high-gain module in our arsenal. I swear
I played “Lay it Down” by RATT 600
times trying to achieve the midrange that
DeMartini had back in the eighties. We
try to run the whole gamut – the real
clean stuff of a Fender Twin to a Deluxe
to a Bassman and then a VOX. We tried
to cover all the classic stuff and then just
tweak whatever we wanted to make it a
little more modern or a little more heavy
metal for certain people. We feel that
the ten we have right now are really all
How did Randall begin using your modular
We have a patent on that plug-in
preamp Modular thing, as it applies to
guitar amps. The first time we showed
it at NAMM eight or nine years ago, we
had a preamp, a power amp, a speaker,
two chairs and a guitar. That was our
NAMM booth. A lot of people came by
and looked at our stuff – Crate, Fender,
all the usual companies – and they said it
was kind of cool but kind of weird. Randall
came by and said, “This is the coolest
thing we’ve ever seen! How do we get
involved with you guys?” We licensed the
Modular technology to Randall and they
in turn have their own versions of everything
built. They have the exclusive license
to do that.
In addition to the ten modules, do you
guys also work with people to create
The Egnater SL2 module features JCM800-inspired tones
Absolutely. I just finished up doing
some stuff with Ty Tabor of King’s X;
for all these years he’s really struggled
to achieve his old Gretchen Goes to
Nebraska tone, which was from this nasty
monster of a rig with all this crazy stuff
that often didn’t work. We were able to
give him four discrete modules – two specifically
gave him exactly what he’s been
missing all these years. He’s so excited.
The band is pulling stuff from the old days because he’s actually got the tone he
wanted from back then.
With this technology Kirk Hammett can
have his [Randall] modules and George
Lynch can have his [Randall] modules from
all the eras. We can do that for anybody.
You remember this from the eighties and
you want this from the nineties; you don’t
have to be a high profile player.
Some people might be confused when
you refer to yourselves as the “little
guy.” Egnater stuff is now sold in Guitar
Center. How did that come about?
They hunted us down. They saw
the need to expand their boutique market
and wanted Egnater to be a part of
that. We’re clearing up one misconception
in the music community in general
– and that is the meaning of boutique.
Boutique really means innovation.
Boutique doesn’t mean a high-dollar,
made by one guy item.
They met up with us through some connections
we had and found that we
weren’t crazy or egotistical or anything.
We’re just normal guys who know how to
make cool gear. So, we design innovative
products and sell them to Guitar Center.
We come up with a new design, build it,
present it to them and we work together
to get it just right. So far, it’s been great.
| We’re clearing up one misconception
in the music community in general
– and that is the meaning of boutique.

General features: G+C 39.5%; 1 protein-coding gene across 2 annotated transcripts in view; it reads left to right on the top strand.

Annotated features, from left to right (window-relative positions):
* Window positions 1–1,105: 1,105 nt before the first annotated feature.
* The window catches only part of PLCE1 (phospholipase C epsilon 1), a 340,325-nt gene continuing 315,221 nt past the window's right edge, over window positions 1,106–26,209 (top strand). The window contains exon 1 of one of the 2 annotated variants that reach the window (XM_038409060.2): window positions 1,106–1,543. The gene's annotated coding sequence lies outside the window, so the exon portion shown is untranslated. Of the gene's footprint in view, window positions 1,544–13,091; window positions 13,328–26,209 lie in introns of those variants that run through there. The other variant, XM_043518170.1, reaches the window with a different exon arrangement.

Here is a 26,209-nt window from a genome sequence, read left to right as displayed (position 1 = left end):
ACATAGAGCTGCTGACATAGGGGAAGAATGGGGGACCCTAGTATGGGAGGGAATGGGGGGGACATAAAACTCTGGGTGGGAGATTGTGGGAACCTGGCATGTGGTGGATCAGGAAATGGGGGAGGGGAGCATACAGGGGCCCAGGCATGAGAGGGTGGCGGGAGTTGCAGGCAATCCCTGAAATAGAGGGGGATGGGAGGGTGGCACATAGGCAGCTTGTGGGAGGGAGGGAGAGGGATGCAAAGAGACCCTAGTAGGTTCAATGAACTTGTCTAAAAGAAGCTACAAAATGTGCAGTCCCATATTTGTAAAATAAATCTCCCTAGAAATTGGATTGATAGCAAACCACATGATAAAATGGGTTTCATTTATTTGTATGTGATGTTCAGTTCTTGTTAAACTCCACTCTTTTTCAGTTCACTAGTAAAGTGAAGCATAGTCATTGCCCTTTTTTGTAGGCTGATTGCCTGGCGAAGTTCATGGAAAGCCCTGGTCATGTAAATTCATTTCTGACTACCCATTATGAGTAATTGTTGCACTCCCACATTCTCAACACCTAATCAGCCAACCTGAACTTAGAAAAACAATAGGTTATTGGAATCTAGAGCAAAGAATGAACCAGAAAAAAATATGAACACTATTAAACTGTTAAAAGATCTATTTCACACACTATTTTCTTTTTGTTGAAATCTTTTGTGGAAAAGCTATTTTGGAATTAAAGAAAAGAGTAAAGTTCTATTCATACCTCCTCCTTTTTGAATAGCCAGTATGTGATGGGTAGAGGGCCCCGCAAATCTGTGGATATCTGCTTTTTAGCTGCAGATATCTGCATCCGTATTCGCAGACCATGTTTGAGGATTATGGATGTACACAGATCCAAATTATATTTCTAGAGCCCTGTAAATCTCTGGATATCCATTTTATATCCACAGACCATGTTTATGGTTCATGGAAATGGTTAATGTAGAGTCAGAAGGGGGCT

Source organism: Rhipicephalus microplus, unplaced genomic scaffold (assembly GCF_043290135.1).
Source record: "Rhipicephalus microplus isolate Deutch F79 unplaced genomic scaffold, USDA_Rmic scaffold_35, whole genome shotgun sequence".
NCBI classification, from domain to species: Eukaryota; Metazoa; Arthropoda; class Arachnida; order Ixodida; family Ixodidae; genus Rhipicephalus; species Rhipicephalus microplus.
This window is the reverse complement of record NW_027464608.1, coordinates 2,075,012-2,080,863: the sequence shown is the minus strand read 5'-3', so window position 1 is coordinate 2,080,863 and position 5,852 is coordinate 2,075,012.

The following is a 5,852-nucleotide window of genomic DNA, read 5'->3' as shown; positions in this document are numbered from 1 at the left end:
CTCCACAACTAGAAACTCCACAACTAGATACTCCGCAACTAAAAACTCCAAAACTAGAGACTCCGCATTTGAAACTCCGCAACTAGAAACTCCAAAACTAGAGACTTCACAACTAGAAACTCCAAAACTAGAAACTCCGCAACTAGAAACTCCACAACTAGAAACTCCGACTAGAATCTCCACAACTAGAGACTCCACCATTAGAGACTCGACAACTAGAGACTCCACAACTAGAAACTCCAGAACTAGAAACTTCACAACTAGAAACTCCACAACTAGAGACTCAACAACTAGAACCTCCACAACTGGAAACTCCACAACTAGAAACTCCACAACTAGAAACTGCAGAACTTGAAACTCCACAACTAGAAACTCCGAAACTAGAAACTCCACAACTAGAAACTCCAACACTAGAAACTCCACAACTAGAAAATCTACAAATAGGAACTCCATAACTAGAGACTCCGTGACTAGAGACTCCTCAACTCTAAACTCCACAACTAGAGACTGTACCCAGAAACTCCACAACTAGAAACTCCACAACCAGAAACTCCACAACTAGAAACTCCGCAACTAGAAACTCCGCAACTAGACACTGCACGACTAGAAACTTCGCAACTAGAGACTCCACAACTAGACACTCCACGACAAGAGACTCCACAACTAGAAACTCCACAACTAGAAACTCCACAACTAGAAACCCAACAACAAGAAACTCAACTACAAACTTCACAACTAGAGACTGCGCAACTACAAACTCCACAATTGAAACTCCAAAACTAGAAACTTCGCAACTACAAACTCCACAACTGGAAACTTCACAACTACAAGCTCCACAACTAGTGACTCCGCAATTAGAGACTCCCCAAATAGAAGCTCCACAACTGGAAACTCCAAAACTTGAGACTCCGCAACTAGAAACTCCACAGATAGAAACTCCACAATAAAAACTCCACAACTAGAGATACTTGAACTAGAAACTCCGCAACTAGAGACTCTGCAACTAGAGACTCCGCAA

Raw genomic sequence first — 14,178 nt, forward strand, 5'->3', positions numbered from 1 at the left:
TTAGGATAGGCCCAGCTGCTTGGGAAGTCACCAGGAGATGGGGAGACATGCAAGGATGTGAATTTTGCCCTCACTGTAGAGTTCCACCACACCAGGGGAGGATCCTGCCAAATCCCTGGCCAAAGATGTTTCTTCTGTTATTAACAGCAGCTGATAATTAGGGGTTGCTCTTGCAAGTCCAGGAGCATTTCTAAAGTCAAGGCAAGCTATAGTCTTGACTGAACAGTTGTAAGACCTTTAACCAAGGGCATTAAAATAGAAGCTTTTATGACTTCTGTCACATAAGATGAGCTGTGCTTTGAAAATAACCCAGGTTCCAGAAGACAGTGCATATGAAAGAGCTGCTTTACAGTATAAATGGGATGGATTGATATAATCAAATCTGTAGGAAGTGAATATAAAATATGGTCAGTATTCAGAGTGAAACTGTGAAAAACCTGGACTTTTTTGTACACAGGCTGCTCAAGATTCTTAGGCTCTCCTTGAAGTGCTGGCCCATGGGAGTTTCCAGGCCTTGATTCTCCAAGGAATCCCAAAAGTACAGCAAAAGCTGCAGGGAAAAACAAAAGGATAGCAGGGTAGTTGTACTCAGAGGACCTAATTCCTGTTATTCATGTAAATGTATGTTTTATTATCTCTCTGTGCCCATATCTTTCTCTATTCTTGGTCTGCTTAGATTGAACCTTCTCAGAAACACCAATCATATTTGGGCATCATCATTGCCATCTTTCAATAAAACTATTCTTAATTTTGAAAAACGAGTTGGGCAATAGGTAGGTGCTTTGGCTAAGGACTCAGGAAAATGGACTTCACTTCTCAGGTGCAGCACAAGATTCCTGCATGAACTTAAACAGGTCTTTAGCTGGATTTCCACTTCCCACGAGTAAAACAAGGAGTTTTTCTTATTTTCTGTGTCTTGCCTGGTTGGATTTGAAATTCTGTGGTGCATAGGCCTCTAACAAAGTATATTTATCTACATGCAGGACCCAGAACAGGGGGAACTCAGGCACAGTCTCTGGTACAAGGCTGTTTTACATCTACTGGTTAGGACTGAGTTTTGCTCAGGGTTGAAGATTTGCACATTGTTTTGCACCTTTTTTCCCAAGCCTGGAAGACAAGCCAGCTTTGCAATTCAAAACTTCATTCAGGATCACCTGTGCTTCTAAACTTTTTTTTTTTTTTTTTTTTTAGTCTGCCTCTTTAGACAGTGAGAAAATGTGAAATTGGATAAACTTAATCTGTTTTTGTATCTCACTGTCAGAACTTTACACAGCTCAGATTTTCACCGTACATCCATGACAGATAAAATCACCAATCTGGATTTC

Boutique really means innovation.
Boutique doesn’t mean a high-dollar,
made by one guy item.
We might not be the “little guy” anymore
but we still think that way. We want
to grow Egnater and have taken all of the
steps to produce our gear in higher quantities
without losing what got us here in
the first place. Guitar Center sells Egnater
because we bring them gear that is truly
innovative like the Power Grid on the
Tourmaster and the tube mix and scalable
wattage knobs on the Rebel. These are
real innovations that actually work – not
just repackaging something that is handwired
with Mogami cable.
So there is no misunderstanding,
Guitar Center does not own Egnater and
we’re not under any licensing agreement.
It’s nothing like that. We are just like any
other vendor that sells them gear. They
simply have the exclusivity on non-modular
Egnater amps in the U.S. We work
closely with them because it’s kind of cool
and we are both enjoying it.
Bring people up to speed up here; the
Tourmaster series is a pretty boutique-y
amp that gives you control over variables
that, for the longest time, you
didn’t have control over, correct?
When we started the project with
Guitar Center they asked us specifically
for a four channel amp that was innovative. So we incorporated as many cool and
useful features as we could and avoided
putting stuff on there that didn’t make
sense. Even though the Tourmaster has
a bunch of knobs, everything on there is
useful, in a practical way.
The Tourmaster has four channels; clean,
crunch, overdrive and way over the top.
The Power Grid allows you to set the
power output individually for each channel
and switch between them so you can
have, for example, 100 watts on the Twin
Reverb sound on the first channel and 10
watts on the second channel as a Deluxe.
One of the other things is the cost. It sells
in the store for $1400 – a four-channel, all
tube, pretty darn cool head. It is made by
a well-respected contract manufacturer
under our truly careful supervision. If
that were made by hand here in our little
shop, it would be about a $5000 amp
because of the manufacturing cost differences
between “made in China” and
“made in U.S.”
For all the Guitar Center products we
have set up special, sophisticated test
procedures with documented results for
every amp. So we can track every single
amp using serial numbers and can pull
out all the information and test results
for any specific one. When they come to
California to get distributed, we re-test